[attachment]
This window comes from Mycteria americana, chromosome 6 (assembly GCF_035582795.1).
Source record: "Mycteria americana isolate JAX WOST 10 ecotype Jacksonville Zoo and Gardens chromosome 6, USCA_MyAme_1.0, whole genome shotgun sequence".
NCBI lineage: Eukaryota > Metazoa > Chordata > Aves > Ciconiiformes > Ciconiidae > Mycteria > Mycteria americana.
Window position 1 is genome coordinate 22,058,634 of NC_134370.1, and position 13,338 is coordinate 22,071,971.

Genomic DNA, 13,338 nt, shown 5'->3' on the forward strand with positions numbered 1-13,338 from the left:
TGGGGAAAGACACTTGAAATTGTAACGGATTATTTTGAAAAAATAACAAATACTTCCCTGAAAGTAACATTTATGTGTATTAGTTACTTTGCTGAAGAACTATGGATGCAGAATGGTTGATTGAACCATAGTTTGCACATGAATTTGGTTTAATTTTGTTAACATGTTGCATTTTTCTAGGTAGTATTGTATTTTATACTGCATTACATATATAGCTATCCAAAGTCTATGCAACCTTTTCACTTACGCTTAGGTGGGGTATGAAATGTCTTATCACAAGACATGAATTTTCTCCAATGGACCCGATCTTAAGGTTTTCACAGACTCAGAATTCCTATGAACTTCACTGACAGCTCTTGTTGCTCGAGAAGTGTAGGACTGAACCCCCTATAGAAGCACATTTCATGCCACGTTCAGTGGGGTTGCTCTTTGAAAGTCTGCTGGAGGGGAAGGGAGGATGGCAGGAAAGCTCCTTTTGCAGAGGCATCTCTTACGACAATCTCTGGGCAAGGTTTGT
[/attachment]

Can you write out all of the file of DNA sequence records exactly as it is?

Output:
This window comes from Mycteria americana, chromosome 6 (assembly GCF_035582795.1).
Source record: "Mycteria americana isolate JAX WOST 10 ecotype Jacksonville Zoo and Gardens chromosome 6, USCA_MyAme_1.0, whole genome shotgun sequence".
NCBI lineage: Eukaryota > Metazoa > Chordata > Aves > Ciconiiformes > Ciconiidae > Mycteria > Mycteria americana.
Window position 1 is genome coordinate 22,058,634 of NC_134370.1, and position 13,338 is coordinate 22,071,971.

Genomic DNA, 13,338 nt, shown 5'->3' on the forward strand with positions numbered 1-13,338 from the left:
TGGGGAAAGACACTTGAAATTGTAACGGATTATTTTGAAAAAATAACAAATACTTCCCTGAAAGTAACATTTATGTGTATTAGTTACTTTGCTGAAGAACTATGGATGCAGAATGGTTGATTGAACCATAGTTTGCACATGAATTTGGTTTAATTTTGTTAACATGTTGCATTTTTCTAGGTAGTATTGTATTTTATACTGCATTACATATATAGCTATCCAAAGTCTATGCAACCTTTTCACTTACGCTTAGGTGGGGTATGAAATGTCTTATCACAAGACATGAATTTTCTCCAATGGACCCGATCTTAAGGTTTTCACAGACTCAGAATTCCTATGAACTTCACTGACAGCTCTTGTTGCTCGAGAAGTGTAGGACTGAACCCCCTATAGAAGCACATTTCATGCCACGTTCAGTGGGGTTGCTCTTTGAAAGTCTGCTGGAGGGGAAGGGAGGATGGCAGGAAAGCTCCTTTTGCAGAGGCATCTCTTACGACAATCTCTGGGCAAGGTTTGT